The following technical specifications are based on Bitcoin creator Satoshi Nakamoto’s 2008 whitepaper entitled Bitcoin: A Peer-to-Peer Electronic Cash System
Individuals running the Bitcoin peer-to-peer application are assigned a Bitcoin address based on their computer’s public key. Acquired Bitcoins can be stored on an individual’s computer in an encrypted “digital wallet.”
The corresponding private keys are used to send payments to other Bitcoin users. Bitcoin addresses contain no personal information attached to it, and are somewhat anonymous. However, it is still possible to track a user using transaction history, which is public to all users. Wallet addresses are strings of random numbers and letters around 33 characters in length, always beginning with the number 1, of the form 1Fv58xF8S7fTNmH4Zx6rewF9WQrc8Qe7C1. Users can own multiple Bitcoin addresses, and generate new ones, as generating them is equivalent to generating a public/private key pair.
When user A transfers Bitcoin to user B, A adds B’s address to those coins and signs them with his/her private key. After this is done, the transaction, is broadcasted on the peer-to-peer network. The rest of the network nodes validate the signatures and amount of the transaction before rebroadcasting it and adding it to the block.
Transactions are broadcast to the entire network and therefore are public. Anonymity is preserved by keeping Bitcoin addresses private, unless the address owner decides to tie a specific address to his identity. If an address is connected to a user, it is possible to trace the series of transactions, and subsequently, track the user.
To prevent double-spending(the ability to spend the digital currency more than once by making a copy of it), the network implements a peer-to-peer distributed timestamp server which assigns sequential identifiers to each transaction which are then hardened against modification using chained proofs of work (a system where the requester needs to show proof that a certain amount of processing time has been spent by the computer).
Once transaction is made, it starts out as unconfirmed. It does not get confirmed until acknowledged in a collectively maintained timestamped-list of all known transactions – the block chain.
The whole history of transactions is stored inside the block chain database, which grows as new records are added. Some, but not all users need the entire database to use Bitcoin. Currently the database is small enough (less than 200 MB as of April 2011) that all users of the Bitcoin software receive the entire database.
Eventually, the block-chain contains the ownership history of all coins from their creator-address to their current owner-address. If a user attempts to double-spend, the network will reject the transaction.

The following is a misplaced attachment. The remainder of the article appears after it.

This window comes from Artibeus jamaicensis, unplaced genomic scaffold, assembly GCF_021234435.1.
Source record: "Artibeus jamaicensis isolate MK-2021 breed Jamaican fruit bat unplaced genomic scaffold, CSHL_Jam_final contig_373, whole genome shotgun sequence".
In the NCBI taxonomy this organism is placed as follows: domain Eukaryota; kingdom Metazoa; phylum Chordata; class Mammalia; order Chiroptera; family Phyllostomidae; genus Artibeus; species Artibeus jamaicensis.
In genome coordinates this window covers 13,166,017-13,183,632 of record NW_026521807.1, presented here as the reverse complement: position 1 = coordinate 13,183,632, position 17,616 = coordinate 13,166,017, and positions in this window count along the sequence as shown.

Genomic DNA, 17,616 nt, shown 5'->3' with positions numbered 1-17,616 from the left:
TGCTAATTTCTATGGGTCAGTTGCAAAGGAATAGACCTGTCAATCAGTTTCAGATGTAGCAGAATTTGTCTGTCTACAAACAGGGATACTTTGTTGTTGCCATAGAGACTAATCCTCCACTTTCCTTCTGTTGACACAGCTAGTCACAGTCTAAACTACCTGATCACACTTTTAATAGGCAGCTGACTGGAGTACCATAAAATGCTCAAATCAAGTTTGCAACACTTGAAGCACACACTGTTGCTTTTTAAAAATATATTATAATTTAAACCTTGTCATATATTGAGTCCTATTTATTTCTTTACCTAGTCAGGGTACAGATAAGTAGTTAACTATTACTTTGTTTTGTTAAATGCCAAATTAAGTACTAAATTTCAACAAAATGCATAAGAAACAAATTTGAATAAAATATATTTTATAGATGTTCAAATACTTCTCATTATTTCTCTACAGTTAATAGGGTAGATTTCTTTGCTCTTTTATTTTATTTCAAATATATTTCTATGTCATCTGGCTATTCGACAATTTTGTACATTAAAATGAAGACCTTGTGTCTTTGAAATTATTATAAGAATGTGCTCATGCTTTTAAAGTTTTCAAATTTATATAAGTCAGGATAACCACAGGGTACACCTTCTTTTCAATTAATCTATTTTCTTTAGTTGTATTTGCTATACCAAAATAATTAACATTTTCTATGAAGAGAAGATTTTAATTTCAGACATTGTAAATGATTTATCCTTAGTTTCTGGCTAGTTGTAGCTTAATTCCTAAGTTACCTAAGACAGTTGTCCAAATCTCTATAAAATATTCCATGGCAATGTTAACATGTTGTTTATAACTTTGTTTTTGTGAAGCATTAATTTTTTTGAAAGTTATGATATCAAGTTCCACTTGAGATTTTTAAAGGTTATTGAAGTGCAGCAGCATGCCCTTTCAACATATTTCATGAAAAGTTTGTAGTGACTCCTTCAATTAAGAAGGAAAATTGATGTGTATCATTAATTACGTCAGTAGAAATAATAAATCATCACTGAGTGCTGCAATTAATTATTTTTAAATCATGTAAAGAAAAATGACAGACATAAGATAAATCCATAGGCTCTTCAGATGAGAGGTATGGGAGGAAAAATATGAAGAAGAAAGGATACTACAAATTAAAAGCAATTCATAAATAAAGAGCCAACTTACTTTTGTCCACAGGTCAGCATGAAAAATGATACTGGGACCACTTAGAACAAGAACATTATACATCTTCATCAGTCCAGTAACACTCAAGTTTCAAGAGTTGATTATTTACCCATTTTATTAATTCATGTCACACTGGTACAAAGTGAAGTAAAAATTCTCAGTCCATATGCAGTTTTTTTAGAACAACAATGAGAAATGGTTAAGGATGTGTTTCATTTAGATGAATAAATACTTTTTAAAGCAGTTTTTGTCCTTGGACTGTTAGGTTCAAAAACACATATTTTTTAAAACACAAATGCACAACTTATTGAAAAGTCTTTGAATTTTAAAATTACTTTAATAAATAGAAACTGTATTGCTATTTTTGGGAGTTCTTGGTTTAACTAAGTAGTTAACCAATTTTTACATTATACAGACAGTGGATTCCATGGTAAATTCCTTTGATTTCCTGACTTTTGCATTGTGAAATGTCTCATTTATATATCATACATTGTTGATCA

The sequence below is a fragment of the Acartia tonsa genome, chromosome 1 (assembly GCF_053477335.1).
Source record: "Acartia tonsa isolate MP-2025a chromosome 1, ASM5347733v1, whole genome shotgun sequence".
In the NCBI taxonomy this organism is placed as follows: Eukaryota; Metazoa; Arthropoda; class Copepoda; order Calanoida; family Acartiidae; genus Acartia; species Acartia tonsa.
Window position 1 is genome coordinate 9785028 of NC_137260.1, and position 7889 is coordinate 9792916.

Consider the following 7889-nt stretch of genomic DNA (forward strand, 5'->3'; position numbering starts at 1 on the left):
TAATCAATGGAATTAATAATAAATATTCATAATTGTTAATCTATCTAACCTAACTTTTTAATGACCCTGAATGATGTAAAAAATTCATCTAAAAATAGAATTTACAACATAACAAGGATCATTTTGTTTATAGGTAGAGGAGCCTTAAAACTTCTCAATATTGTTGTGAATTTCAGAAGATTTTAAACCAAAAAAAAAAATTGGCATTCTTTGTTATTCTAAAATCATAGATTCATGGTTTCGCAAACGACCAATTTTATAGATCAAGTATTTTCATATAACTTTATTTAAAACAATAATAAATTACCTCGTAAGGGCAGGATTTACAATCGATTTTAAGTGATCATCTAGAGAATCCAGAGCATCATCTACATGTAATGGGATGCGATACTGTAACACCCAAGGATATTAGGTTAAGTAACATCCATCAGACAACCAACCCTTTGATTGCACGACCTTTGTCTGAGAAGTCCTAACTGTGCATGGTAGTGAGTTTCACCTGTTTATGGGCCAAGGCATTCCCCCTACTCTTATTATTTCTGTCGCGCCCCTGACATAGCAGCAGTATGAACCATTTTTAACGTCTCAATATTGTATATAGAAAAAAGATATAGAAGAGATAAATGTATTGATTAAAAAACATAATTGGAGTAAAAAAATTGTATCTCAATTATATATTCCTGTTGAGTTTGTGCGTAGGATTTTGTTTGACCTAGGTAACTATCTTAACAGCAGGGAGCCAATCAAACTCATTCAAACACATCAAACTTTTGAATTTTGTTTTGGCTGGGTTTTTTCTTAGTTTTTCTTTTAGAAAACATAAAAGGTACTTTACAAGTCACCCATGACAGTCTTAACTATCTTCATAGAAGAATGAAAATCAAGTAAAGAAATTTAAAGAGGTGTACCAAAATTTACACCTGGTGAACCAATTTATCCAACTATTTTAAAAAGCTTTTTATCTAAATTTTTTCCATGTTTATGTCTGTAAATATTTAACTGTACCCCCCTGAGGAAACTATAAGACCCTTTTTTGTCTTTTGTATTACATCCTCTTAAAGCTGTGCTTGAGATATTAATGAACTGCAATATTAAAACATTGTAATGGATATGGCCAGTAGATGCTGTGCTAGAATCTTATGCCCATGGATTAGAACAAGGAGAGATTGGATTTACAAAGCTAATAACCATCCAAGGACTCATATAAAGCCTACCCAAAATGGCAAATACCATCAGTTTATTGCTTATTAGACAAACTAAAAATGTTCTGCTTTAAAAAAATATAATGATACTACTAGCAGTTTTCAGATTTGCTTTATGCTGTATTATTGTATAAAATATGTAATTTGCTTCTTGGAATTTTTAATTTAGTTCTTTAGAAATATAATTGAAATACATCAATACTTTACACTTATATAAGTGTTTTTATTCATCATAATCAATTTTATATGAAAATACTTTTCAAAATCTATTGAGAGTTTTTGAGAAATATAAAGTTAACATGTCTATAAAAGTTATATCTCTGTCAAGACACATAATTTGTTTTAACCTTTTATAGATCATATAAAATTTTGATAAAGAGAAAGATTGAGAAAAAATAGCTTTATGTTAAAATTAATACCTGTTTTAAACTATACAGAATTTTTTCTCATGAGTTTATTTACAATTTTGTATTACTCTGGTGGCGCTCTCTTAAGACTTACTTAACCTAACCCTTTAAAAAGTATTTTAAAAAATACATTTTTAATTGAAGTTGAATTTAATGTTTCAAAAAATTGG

The rate of block creation by the Bitcoin network is distributed by a Poisson distribution. The bitcoin protocol adjusts the problem difficulty so that the distribution mean is λ=2016 blocks per two weeks.
A generating node collects all unacknowledged transactions it knows of in a file known as a block,which contains all recent transactions. It then tries to produce a cryptographic hash of that block with certain characteristics. This requires a predictable amount of repetitious trial and error. When a node finds a solution with the characteristics, it announces it to the rest of the network. Other nodes receiving the new solved block validate it before accepting it and then add it to the chain. This is often referred to as “mining”.
The rate at which a given user will solve blocks depends on the computing power that user contributes to the network relative to the computing power of all the nodes combined
The proof-of-work problems are especially suitable to GPUs and other specialized hardware. Because of the growing computing power behind the Bitcoin system, individual contributors are unlikely to solve a block individually but can still receive part of the Bitcoin generated in a new block by contributing their processing power to a mining pool. This is often called “pooled mining”.
The number of Bitcoins created per block is never more than 50, and the reward is programmed to decrease over time until zero, such that no more than 21 million will ever exist.As this payout decreases, the motive for users to run block-generating nodes is expected to change to earning transaction fees.